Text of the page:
SAU Buzz

SAAT talks relationship violence

by Ashlynn Maczko
Posted on Mar 02, 2018

In the month of February alone, two White House officials have resigned over domestic violence allegations.

Rob Porter, former White House staff secretary, resigned on Feb. 7, after domestic abuse allegations from his two ex-wives hit the news. The New York Times reports that the F.B.I. informed the White House of problems in Porter’s initial background check in November.

David Sorensen, White House speech writer, resigned just two days later after detailed accusations from his former-wife, Jessica Corbett, surfaced. In an interview with The Washington Post, Corbett said she had described abusive episodes to the F.B.I. for Sorensen’s initial background check.

According to the National Coalition Against Domestic Violence, on average 20 people per minute are physically abused by an intimate partner in the United States. During one year this equates to more than 10 million women and men, with one in three women and one in four men being victims of physical violence by an intimate partner within their lifetime, reports the NCADV.

Students at St. Ambrose University are stepping up to educate and inform campus about domestic violence and talk about domestic violence awareness.

“Domestic violence tends to focus on violence in the home or with family,” said Seth Brauman, sexual assault awareness team treasurer. “But we’ve realized that domestic violence and relationship violence is also prevalent on college campuses.”

Just one day after Valentine’s Day, the Sexual Assault Awareness Team hosted a relationship violence program called One Love.

On May 3, 2010, Yeardley Love was beaten to death by her boyfriend weeks before their graduation from the University of Virginia. The Love family started the One Love Foundation as a way to honor their daughter’s life and start a conversation about relationship violence.

“We believe that if anyone in Yeardley’s life had understood the signs of an unhealthy and increasingly dangerous, abusive relationship, steps could have been taken to save her life,” Sharon Love, Yeardley’s mother, writes on the One Love Foundation website.

SAAT brought the One Love program to Ambrose last fall, the Feb. 15 session being the second one that they have held. Brauman participated in a 1.5 hour training session to become an official facilitator for the short film and discussion about relationship violence.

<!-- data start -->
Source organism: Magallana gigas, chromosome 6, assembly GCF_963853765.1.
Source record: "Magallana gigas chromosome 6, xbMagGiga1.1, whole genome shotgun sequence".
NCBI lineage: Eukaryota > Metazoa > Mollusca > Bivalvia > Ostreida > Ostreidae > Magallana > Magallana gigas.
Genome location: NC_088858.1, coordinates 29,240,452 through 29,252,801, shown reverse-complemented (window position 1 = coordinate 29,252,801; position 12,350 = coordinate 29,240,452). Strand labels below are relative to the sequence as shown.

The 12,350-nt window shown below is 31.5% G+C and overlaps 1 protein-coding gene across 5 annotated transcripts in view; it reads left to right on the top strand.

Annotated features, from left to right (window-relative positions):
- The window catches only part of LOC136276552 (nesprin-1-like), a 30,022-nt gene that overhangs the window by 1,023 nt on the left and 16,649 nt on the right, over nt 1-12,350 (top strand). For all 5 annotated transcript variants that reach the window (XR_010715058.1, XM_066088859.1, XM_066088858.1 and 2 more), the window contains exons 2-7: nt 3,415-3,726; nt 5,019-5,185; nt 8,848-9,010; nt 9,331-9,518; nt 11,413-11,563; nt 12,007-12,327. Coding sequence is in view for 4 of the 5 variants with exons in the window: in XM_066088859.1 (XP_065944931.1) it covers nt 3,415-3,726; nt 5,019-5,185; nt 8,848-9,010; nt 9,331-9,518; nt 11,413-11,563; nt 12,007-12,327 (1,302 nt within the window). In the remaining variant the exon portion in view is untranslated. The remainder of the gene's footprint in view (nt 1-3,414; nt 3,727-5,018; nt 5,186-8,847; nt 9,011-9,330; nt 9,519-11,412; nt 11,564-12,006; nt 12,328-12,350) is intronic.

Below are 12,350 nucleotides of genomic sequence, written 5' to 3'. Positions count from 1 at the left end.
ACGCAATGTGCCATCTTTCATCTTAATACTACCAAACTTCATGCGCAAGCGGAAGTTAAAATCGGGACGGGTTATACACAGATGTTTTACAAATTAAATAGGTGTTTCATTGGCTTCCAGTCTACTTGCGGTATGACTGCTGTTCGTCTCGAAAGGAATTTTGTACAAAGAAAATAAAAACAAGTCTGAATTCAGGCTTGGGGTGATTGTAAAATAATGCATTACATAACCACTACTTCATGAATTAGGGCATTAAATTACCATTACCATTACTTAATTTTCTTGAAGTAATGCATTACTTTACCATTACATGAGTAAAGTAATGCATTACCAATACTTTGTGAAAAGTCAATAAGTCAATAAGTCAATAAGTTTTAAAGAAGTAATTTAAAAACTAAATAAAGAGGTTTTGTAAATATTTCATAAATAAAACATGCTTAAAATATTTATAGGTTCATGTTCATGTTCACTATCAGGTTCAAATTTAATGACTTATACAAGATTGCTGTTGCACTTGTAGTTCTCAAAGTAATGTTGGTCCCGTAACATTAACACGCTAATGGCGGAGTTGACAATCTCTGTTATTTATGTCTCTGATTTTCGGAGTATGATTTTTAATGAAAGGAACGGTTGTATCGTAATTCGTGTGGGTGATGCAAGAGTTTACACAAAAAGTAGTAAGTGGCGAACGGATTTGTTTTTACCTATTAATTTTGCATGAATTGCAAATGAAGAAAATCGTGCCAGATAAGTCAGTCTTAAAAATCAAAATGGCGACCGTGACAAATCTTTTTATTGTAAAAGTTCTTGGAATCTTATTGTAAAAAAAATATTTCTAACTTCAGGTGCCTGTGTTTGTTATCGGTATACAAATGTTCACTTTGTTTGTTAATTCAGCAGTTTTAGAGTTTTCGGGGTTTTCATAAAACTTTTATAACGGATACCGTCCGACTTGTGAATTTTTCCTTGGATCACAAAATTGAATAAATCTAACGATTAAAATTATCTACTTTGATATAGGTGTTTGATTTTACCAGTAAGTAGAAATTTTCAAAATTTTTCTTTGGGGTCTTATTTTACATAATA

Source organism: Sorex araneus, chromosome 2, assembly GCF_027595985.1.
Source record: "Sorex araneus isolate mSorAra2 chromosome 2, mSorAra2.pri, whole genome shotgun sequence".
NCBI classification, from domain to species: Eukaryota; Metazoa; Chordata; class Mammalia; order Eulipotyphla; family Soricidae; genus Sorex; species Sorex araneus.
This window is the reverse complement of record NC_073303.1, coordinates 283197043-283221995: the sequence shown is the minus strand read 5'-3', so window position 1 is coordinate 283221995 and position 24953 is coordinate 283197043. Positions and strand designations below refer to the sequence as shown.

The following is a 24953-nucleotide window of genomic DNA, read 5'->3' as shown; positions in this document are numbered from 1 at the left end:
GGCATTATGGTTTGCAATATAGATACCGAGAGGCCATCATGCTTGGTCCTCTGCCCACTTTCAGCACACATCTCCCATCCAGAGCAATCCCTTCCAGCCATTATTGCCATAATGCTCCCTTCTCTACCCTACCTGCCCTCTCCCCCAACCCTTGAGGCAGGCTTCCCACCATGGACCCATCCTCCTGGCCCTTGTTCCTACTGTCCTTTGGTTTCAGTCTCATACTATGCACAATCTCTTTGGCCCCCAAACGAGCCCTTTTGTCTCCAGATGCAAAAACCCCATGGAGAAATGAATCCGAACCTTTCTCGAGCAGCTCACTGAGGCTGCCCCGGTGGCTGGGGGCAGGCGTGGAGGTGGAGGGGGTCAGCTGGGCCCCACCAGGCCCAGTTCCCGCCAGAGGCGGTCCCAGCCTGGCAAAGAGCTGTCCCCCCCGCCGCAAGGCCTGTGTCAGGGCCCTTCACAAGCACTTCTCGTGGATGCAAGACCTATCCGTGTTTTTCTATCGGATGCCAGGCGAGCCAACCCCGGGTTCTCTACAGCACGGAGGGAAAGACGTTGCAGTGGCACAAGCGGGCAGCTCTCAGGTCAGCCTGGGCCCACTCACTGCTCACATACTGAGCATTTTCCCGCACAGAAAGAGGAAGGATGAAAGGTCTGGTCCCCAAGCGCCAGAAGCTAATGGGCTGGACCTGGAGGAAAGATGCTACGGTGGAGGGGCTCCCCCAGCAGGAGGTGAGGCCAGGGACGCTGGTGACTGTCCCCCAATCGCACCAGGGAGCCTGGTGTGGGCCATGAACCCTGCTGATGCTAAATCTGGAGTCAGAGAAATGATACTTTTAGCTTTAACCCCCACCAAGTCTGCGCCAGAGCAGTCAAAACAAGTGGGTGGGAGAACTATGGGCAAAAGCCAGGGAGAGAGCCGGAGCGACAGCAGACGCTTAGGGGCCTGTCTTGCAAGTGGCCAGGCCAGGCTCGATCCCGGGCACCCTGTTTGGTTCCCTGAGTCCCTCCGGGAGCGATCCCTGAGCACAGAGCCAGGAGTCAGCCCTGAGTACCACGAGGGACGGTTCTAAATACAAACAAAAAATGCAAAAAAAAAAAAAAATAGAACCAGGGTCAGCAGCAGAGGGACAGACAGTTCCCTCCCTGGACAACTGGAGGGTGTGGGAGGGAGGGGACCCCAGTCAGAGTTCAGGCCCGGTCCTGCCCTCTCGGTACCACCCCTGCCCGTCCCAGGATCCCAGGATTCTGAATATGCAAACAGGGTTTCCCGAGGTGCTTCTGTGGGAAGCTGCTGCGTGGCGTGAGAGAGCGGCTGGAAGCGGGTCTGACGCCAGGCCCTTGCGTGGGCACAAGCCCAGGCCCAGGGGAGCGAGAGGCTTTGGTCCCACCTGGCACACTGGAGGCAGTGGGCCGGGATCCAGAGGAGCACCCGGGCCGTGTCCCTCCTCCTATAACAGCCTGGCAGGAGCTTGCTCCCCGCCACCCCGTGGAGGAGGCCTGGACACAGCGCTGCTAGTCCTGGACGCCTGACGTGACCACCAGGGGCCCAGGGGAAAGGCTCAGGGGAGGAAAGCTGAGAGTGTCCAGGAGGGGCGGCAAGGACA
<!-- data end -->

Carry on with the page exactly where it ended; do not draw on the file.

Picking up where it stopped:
“Domestic violence is very prevalent, but relationship violence is too,” Brauman said, “especially with college students coming into college with previous relationships or starting relationships while here on campus.”

As a part of the program, Brauman showed a 35 minute video which followed the lives of fictional college students Chase and Paige. Boy meets girl and everything seems great.

Every few minutes, the characters display relationship violence warning signs, some at first seem common to many relationships. Slowly, the red flags increase in frequency and severity.

“Everything happened so fast,” SAAT member Jen Lorenz said.

The first red flag that made the nine audience members shake their heads was when Chase told Paige “I’d die without you . . . if you ever left me . . .”

The film’s purpose is to get the audience to start thinking about healthy and unhealthy relationships.

“A lot of people have ideas of what unhealthy relationships look like,” Brauman explained. “But it’s a lot harder to think of what you would look for in a healthy relationship.”

Brauman went over some of the qualities of a healthy relationship, which include trust, honesty, independence, respect, and communication.

Signs of an unhealthy relationship include jealousy, manipulation, isolation, belittling, and deflecting responsibility.

While having one of the signs of an unhealthy relationship doesn’t automatically indicate relationship violence, it is important to note escalating behaviors and changes that negatively impact the relationship.

Following the short film, Brauman facilitated a discussion about the content of the film and application for real life situations.

At the end of the film, one thing that Chase and Paige’s friends said was that they saw some signs, but didn’t think it was their place to step in and they couldn’t have guessed the extent of Chase and Paige’s problems.

“The most important takeaway to me is what constitutes a healthy relationship,” Brauman said. “What are some of the things you would expect in a healthy relationship? How would you confront the situation of things are unhealthy for you or a friend, or if a friend is the one making things unhealthy?”

For resources or further information about the program contact SAAT at saat@sau.edu.

National Domestic Violence Hotline:

800-787-7233

800-787-3224 (TTY for Deaf/hard of hearing individuals)